For the U.S. military, it apparently isn’t enough to rely on the intelligence gathered by the undercover agents at protest rallies. The campaign against dissent may now have added a common tactic–the use of investigation as intimidation.
The San Francisco Chronicle reports:
- Politically active artists have been shaken by the alleged visit of military investigators to the family of an outspoken San Francisco hip-hop band member, calling it one in a series of moves aimed at silencing dissenting musicians and actors.
The incident surfaced a week ago when Michael Franti, the front man for the band Spearhead, told Pacifica Radio network’s “Democracy Now” that military investigators visited the mother of an unnamed band member in Boston. The woman also has a daughter stationed with U.S. military forces in the Middle East.
The mother, whom Franti also declined to name for her safety, said plainclothes investigators appeared at her door on March 16, showing pictures of the band performing at an anti-war demonstration the previous day in San Francisco, Franti said. They questioned her about entries made in her son’s checking account, his travel records for the past several months, and his general whereabouts, Franti said.
- “She’d spoken in an interview about her daughter who has been deployed in the Gulf, and her son who is in this band Spearhead,” says Spearhead frontman Michael Franti. “They showed her a picture of her son wearing a t-shirt that said ‘Unfuck the world’ on the front, and ‘Dethrone the Bushes’ on the back. They told her that was an un-American statement. She said, ‘That’s free speech,’ and they said, ‘Well, things are changing these days.'”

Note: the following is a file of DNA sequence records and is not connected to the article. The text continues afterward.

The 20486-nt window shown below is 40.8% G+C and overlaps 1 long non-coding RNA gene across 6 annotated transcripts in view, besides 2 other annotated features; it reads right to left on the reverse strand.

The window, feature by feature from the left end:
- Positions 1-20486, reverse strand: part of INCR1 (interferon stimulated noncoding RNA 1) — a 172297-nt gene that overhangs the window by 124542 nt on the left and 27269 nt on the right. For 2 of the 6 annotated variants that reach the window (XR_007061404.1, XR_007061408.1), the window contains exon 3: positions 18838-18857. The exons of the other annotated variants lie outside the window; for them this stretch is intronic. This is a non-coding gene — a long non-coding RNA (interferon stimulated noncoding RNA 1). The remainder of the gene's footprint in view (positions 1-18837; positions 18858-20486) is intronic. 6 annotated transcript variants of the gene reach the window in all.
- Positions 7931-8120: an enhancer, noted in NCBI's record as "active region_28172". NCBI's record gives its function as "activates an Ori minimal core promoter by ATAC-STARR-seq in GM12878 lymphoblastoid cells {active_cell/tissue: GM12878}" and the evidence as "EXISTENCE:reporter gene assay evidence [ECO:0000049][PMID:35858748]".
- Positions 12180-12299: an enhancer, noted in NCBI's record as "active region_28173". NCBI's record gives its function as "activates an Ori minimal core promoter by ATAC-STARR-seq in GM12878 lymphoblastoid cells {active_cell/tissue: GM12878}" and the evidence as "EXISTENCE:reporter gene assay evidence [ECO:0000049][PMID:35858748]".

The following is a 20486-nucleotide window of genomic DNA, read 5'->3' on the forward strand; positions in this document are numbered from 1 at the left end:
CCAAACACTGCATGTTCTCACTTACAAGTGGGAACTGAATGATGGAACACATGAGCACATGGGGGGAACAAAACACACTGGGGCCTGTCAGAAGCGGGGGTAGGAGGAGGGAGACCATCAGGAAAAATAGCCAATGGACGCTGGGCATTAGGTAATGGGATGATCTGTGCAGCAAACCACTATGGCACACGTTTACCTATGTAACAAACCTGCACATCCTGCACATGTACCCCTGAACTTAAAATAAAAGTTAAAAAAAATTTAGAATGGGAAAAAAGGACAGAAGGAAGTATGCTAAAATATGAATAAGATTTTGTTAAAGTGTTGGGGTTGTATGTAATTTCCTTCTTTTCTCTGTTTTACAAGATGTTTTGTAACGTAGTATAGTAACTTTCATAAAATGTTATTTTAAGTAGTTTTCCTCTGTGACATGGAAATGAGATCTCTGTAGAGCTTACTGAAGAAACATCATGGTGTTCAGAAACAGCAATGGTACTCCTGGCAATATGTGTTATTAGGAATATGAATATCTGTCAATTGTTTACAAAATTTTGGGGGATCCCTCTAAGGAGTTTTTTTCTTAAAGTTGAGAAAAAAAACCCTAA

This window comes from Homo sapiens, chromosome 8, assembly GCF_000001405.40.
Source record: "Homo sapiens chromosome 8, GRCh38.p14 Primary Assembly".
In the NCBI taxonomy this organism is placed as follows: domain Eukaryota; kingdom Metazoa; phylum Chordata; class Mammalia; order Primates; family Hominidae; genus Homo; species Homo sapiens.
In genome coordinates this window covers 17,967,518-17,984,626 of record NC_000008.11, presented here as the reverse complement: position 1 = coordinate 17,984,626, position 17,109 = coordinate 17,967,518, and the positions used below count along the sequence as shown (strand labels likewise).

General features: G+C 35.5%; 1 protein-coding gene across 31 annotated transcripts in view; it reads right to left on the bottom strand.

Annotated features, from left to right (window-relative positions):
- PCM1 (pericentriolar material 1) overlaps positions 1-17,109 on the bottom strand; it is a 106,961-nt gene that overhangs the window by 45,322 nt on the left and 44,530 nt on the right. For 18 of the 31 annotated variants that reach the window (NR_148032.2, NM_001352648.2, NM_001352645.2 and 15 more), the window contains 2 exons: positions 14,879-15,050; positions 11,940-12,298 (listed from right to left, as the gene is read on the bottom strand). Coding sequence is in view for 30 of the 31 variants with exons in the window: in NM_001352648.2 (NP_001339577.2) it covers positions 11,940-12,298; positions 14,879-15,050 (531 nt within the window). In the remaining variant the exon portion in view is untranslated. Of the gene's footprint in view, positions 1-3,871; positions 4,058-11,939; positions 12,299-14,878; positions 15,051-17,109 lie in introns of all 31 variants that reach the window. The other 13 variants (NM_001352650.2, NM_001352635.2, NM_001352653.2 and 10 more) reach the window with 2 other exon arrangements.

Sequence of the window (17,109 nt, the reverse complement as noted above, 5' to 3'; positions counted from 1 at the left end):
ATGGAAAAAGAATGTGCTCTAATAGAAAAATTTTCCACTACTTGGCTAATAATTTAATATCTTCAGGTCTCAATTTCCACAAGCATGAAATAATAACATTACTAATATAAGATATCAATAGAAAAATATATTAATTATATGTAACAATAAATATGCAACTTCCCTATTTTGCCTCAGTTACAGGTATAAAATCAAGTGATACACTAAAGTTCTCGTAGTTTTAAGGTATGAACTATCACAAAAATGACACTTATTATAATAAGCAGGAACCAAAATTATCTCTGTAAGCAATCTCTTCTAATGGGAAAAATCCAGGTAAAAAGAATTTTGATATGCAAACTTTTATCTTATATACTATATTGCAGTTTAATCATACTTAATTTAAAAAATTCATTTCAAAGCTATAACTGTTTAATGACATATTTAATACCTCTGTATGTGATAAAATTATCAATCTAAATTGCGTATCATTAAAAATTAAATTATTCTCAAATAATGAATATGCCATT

The men who visited the frightened woman told her that her daughter’s CDs had been confiscated, and that her son had recently taken two flights to Japan. “Why would he do that?” they asked her, according to Franti.
The men then showed her a list of names of people who worked in Franti’s management office in San Francisco and a photograph of her son performing with Spearhead at the peace rally one day prior. “It kind of put a scare into all of us,” says Franti. “The fact that people would be paying this close attention to what we’re doing as musicians is a bit freaky. We’re human rights workers — we don’t believe that people should be killed. We’re not about wanting to overthrow the government, but we want to speak out. It’s made us deepen our belief in what we do and work that much harder.”
Franti tells Democracy Now:
- “They had pictures of us performing the day before at the rally, they had pictures of us performing at some of our annual concerts that we put on that are in support of peace and human rights. They had his flight records for the past several months, they had the names of everybody who works in my office, our management office Guerilla Management. They had his checking account records. They asked his mother a lot of questions about where he was, what he was doing in this place, why he was going here. They confiscated his sibling’s CD collection that they had brought over to listen to while they were in the Gulf, and basically were intimidating – told her which members of the press she could talk to and which members of the press she should not speak to.”